Monday, July 22, 2024

Asian shares drop as US markets remain closed, European shares rise

Asian Shares Mostly Lower on Solid Gains in Europe, U.S. Markets Closed for July 4th Holiday

Asian Shares Mostly Lower as U.S. Markets Closed for Holiday

BANGKOK – Asian shares were mostly lower on Friday following solid gains in Europe overnight, while U.S. markets were closed for the July 4th holiday.

Japan’s benchmark Nikkei 225 reached over 41,000 early Friday but then retreated from Thursday’s record close of 40,913.65. U.S. futures saw a slight increase as oil prices fell.

Investors are eagerly awaiting the U.S. government’s comprehensive update on how many workers employers added to their payrolls during June. This data is crucial as it could indicate whether the economy is slowing enough to control inflation without tipping into a recession. The possibility of the Federal Reserve cutting interest rates, which have been at a two-decade high, is also being closely monitored.

The upcoming June jobs report is expected to show that employers added 190,000 jobs, a solid gain but lower than the 272,000 jobs added in May. Anderson Alves of Activ Trades noted, “The upcoming June jobs report will play a crucial role in shaping expectations for near-term Federal Reserve rate cuts.”

In Asian trading on Friday, the Nikkei 225 edged 0.2% lower to 40,843.90 after the government reported that higher prices had a bigger impact on consumer sentiment than expected in May, with household spending declining 1.8%.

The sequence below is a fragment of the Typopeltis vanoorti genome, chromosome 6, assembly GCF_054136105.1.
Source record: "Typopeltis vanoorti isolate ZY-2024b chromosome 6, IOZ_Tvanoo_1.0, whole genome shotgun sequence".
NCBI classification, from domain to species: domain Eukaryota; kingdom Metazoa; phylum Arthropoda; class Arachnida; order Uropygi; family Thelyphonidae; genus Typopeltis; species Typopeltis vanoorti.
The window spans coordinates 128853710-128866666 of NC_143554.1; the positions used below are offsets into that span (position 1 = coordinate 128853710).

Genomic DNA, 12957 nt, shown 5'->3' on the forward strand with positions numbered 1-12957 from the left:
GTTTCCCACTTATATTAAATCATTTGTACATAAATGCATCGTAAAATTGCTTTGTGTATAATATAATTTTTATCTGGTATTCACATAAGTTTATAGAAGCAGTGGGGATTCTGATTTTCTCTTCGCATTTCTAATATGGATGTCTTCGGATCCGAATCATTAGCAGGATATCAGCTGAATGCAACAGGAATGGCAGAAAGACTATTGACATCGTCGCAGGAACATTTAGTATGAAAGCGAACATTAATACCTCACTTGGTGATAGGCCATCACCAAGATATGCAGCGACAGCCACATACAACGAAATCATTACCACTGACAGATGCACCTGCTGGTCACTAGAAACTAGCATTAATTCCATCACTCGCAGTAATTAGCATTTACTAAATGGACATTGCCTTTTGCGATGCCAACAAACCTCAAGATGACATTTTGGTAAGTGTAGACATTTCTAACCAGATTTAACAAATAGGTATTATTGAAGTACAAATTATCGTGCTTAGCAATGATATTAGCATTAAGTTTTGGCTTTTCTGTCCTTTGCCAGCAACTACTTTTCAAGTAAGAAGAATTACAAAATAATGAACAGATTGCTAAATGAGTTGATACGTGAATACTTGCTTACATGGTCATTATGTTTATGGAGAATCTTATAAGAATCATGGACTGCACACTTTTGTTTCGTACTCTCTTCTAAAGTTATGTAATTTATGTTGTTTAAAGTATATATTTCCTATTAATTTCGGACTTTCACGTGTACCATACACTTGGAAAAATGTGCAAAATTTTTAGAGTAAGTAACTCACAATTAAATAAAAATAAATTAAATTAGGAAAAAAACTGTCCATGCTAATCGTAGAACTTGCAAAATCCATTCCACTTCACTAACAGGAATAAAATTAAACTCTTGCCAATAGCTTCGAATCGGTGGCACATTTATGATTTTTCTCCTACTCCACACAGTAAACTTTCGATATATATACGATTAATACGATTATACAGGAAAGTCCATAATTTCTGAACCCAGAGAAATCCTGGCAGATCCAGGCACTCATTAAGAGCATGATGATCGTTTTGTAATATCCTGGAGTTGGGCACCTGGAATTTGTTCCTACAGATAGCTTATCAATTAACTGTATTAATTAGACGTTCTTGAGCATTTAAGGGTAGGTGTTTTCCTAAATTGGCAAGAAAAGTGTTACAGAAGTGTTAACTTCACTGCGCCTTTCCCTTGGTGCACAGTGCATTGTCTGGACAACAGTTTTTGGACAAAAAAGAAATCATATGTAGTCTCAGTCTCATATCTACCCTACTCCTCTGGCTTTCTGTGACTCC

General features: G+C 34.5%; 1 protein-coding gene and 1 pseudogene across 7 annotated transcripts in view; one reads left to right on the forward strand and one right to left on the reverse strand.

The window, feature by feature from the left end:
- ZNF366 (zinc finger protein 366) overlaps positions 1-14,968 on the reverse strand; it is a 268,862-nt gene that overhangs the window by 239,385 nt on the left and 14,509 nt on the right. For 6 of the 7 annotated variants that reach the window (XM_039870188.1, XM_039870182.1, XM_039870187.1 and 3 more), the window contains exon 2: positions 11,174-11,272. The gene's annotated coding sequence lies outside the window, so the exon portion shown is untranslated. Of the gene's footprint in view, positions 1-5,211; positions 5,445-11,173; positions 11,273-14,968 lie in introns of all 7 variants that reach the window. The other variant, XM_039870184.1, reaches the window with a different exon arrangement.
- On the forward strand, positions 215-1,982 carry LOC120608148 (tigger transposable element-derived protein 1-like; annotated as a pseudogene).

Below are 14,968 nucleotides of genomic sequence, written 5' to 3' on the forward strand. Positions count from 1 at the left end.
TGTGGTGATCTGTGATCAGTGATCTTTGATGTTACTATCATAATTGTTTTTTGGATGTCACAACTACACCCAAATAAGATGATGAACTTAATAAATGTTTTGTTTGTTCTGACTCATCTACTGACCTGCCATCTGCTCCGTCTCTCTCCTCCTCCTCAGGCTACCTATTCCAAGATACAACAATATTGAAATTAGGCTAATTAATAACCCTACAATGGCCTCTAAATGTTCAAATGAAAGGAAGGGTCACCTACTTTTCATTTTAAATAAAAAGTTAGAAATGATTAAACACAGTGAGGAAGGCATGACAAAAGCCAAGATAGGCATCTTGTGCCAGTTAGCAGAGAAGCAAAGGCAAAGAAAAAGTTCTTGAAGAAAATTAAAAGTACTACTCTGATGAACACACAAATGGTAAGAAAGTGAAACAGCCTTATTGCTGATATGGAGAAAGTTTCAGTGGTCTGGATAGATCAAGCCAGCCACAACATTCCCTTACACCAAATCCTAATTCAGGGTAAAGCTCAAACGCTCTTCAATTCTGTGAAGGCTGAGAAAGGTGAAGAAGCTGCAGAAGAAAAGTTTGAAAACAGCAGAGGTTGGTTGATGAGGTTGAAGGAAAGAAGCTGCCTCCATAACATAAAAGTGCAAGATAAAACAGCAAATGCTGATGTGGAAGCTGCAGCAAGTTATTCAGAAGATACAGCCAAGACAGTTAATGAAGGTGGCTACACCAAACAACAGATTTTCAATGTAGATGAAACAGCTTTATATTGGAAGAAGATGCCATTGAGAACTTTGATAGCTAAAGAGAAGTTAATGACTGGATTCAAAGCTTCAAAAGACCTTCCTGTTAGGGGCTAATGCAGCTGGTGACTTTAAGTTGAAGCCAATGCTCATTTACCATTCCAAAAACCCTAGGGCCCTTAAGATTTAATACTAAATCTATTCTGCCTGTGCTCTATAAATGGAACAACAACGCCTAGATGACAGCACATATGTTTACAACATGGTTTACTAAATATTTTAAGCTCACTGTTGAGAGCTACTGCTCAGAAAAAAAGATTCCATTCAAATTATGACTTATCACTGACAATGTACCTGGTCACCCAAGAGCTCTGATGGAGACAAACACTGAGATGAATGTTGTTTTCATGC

Chinese markets were notably weaker, with Hong Kong’s Hang Seng down 1.1% and the Shanghai Composite index falling 0.9%. The Shanghai benchmark has been trading near its lowest levels since February.

However, the Kospi in Seoul saw a jump of 1.3% after Samsung Electronics forecasted that its operating profit in the second quarter would increase more than 15 times from a year earlier to 10.4 trillion won ($7.52 billion).

Elsewhere in the region, Australia’s S&P/ASX 200 slipped 0.2% and Taiwan’s Taiex edged 0.1% higher. The SET in Bangkok was up 0.2%.

With U.S. markets closed on Thursday, attention shifted to Britain, where the FTSE 100 was up 0.2% early Friday. Exit polls and partial returns indicated that Britain’s Labour Party was on track for a landslide victory in a parliamentary election.

The British pound rose to $1.2773 from $1.2760 late Thursday, while the euro also saw a slight increase.

On Thursday, the FTSE 100 advanced 0.9% and Germany’s DAX rose 0.4%. In Paris, the CAC 40 gained 0.8%.

In oil trading on Friday, U.S. benchmark crude oil lost 17 cents to $83.71 per barrel, while Brent crude, the international standard, declined 32 cents to $87.11 per barrel.

As investors eagerly anticipate the U.S. jobs report and assess the global economic landscape, market movements in Asia remain mixed with various factors influencing trading sentiment.

Related Articles

Latest Articles

Most Popular